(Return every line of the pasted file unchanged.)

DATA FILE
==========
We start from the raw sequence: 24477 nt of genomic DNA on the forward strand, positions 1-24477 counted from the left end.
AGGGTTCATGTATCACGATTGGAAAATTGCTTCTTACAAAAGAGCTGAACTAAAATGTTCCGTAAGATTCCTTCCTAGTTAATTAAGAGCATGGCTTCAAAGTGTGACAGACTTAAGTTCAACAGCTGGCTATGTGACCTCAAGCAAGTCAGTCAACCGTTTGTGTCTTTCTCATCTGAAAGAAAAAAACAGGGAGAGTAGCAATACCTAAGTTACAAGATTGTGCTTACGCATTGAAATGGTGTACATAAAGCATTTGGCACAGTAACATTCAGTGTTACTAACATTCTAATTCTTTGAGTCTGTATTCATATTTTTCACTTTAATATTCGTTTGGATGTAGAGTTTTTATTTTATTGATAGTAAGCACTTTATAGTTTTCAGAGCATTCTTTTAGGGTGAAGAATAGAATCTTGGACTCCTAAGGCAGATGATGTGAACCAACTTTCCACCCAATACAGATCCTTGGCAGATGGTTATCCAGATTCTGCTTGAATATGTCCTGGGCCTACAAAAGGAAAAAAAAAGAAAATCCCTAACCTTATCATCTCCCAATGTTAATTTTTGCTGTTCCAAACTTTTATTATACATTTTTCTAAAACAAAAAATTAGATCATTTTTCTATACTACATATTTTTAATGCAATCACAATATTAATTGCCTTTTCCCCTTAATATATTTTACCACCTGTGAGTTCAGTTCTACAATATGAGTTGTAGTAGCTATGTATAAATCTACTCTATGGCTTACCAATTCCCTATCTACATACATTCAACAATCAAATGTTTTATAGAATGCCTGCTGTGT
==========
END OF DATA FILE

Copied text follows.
We start from the raw sequence: 24477 nt of genomic DNA on the forward strand, positions 1-24477 counted from the left end.
AGGGTTCATGTATCACGATTGGAAAATTGCTTCTTACAAAAGAGCTGAACTAAAATGTTCCGTAAGATTCCTTCCTAGTTAATTAAGAGCATGGCTTCAAAGTGTGACAGACTTAAGTTCAACAGCTGGCTATGTGACCTCAAGCAAGTCAGTCAACCGTTTGTGTCTTTCTCATCTGAAAGAAAAAAACAGGGAGAGTAGCAATACCTAAGTTACAAGATTGTGCTTACGCATTGAAATGGTGTACATAAAGCATTTGGCACAGTAACATTCAGTGTTACTAACATTCTAATTCTTTGAGTCTGTATTCATATTTTTCACTTTAATATTCGTTTGGATGTAGAGTTTTTATTTTATTGATAGTAAGCACTTTATAGTTTTCAGAGCATTCTTTTAGGGTGAAGAATAGAATCTTGGACTCCTAAGGCAGATGATGTGAACCAACTTTCCACCCAATACAGATCCTTGGCAGATGGTTATCCAGATTCTGCTTGAATATGTCCTGGGCCTACAAAAGGAAAAAAAAAGAAAATCCCTAACCTTATCATCTCCCAATGTTAATTTTTGCTGTTCCAAACTTTTATTATACATTTTTCTAAAACAAAAAATTAGATCATTTTTCTATACTACATATTTTTAATGCAATCACAATATTAATTGCCTTTTCCCCTTAATATATTTTACCACCTGTGAGTTCAGTTCTACAATATGAGTTGTAGTAGCTATGTATAAATCTACTCTATGGCTTACCAATTCCCTATCTACATACATTCAACAATCAAATGTTTTATAGAATGCCTGCTGTGT